Following their 2001 debut album “Valley of the Lost” this is a new release of the Swedish “power rock” band. As with their debut, this second album of Winterlong was also co-produced by Lars Eric Mattson (who is also active with his own band Condition Red (see review). The band features Thorbjorn Englund on guitars and bass and the mysterious Mystheria on keyboards. Mikel Holm is responsible for lead vocals and drums are taken care of by Anders Johansson and Andreas Lill (known from Vanden Plas). The last one also appears on the album “The seventh sign” of Section A. It is therefore no coincidence that the music we find on this album is very much similar to that album.
As you can read in my review of “The seventh sign” I find the qualification “metal” to this type of music not correct. I find many references to the powerful rock music that emerged in the (nineteen) seventies and that is still known as “hardrock”, with Deep Purple as the most significant exponent of this genre and guitarist Ritchie Blackmore and lead vocalist Ian Gillan of this band being an example to many musicians. This means that powerful vocals and flashing guitar and keyboard solos characterize the music of Winterlong. And of course thundering drums, for instance in the first real full band piece after a short atmospheric introduction, “Twisting my tail” (4:53). The distinction between the two drummers on this album is that Anders Johansson plays more chaotic, where the drumming of Andreas Lill is more tight and structured. The vocals of Mikel Holm are very much in the vein of “big voices” like Ian Gillan and David Coverdale of Deep Purple, although a bit less powerful. The virtuosity of Thorbjorn Englund is almost an obvious condition for a guitarist playing this type of music. His solos are all very melodic.
In comparison to Section A, the keyboards play a more important role in the music of Winterlong. Mystheria produces not only some fine melodic synthesizer solos, for instance in “Twisting my tail” (4:53) and in “Wild winter nights” (5:32), but also rounds up the sound of Winterlong with good keyboards accompaniment. The latter track and the following one “In worlds of illusions” (5:16) are together with “Retaliation” (5:17) examples of songs that for me very much resemble the music of Deep Purple: a heavy guitar riff opening, primarily up tempo, but with short tempo breaks and guitars solos with classical (baroque influenced) melody lines, next to fast paced keyboard solos. Typical classical sounding keyboard parts can be heard on “Ride into the skies” (4:14).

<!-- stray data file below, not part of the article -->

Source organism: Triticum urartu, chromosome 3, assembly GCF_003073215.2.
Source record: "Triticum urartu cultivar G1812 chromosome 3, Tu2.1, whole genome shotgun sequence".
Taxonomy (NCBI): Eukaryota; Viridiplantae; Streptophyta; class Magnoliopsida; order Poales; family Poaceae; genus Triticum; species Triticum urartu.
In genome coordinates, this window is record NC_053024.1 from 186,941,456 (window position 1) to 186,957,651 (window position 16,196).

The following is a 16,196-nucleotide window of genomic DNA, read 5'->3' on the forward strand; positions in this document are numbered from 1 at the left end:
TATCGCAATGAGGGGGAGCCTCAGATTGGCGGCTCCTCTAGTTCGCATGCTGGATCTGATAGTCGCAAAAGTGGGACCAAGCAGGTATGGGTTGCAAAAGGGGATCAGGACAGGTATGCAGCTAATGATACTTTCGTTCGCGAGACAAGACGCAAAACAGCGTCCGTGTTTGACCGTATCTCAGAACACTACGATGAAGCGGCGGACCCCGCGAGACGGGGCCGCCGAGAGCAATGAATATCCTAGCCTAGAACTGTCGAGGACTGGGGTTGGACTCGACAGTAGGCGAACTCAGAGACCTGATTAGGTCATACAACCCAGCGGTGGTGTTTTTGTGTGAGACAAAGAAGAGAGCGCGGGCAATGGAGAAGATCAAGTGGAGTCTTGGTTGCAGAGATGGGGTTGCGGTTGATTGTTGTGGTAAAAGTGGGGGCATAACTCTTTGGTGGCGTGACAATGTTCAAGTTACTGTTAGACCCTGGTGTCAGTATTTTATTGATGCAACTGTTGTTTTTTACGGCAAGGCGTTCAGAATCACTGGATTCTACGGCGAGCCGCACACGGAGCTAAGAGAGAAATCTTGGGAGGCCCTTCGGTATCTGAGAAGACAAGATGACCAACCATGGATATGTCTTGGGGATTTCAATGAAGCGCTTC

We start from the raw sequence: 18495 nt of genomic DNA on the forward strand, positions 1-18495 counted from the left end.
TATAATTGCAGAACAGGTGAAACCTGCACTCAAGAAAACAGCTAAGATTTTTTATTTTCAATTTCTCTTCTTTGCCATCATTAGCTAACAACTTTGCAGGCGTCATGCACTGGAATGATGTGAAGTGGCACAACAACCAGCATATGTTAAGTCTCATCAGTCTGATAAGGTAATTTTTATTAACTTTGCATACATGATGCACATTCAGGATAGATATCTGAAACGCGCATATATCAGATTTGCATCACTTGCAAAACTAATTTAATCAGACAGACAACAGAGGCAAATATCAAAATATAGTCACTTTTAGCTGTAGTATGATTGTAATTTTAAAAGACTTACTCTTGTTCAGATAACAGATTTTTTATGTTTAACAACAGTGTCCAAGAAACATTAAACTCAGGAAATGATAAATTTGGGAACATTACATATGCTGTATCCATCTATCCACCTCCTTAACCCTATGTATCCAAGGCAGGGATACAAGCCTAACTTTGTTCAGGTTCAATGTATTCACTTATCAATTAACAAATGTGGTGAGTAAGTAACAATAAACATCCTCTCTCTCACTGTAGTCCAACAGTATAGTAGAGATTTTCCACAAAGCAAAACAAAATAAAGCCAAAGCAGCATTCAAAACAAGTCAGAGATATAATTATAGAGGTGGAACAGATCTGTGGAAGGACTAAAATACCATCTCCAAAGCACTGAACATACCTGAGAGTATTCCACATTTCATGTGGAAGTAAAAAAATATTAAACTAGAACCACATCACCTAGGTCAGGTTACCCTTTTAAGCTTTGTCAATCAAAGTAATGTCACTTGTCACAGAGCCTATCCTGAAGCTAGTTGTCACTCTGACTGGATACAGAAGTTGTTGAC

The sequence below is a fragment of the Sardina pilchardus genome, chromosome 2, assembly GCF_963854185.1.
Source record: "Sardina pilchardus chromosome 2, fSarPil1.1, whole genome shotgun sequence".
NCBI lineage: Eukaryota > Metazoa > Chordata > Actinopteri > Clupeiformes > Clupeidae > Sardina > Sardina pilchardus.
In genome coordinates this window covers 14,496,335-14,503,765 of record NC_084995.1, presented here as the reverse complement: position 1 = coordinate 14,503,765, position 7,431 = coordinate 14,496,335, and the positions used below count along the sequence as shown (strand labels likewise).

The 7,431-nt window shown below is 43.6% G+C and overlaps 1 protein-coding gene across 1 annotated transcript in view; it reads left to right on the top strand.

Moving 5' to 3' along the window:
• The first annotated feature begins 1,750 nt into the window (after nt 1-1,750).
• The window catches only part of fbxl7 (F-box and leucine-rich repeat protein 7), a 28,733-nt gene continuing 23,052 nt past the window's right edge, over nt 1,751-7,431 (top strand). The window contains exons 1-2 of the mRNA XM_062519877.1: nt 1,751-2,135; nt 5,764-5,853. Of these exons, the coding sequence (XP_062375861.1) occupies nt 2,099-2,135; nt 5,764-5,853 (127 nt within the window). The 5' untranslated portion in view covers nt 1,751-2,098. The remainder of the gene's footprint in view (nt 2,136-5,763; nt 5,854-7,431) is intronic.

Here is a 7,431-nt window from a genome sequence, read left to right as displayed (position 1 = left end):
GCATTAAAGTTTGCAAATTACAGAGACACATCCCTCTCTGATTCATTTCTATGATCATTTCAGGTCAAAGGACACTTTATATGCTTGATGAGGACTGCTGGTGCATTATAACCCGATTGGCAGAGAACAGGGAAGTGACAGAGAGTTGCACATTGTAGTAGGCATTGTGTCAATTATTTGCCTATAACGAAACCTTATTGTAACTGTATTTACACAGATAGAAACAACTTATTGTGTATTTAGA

This album really keeps you moving, with only “Call of the wild” (1:12), with its easy guitar play and melody line based on an traditional, as a short resting point. Also the atmospheric in- and outro of the album, “Locking up the gates” (0:55), and “Aurora borealis a new beginning” (3:52) give you time to breath.
This album contains 12 tracks that will certainly appeal to the lovers of melodic powerrock, or metal of you wish. Because of the rather traditional sound en song structures this is certainly no progmetal, so don’t expect anything surprising. The good use of keyboards is to me a point of advantage in comparison to the aforementioned album of Section A and I therefore grade this album of Winterlong a half star higher.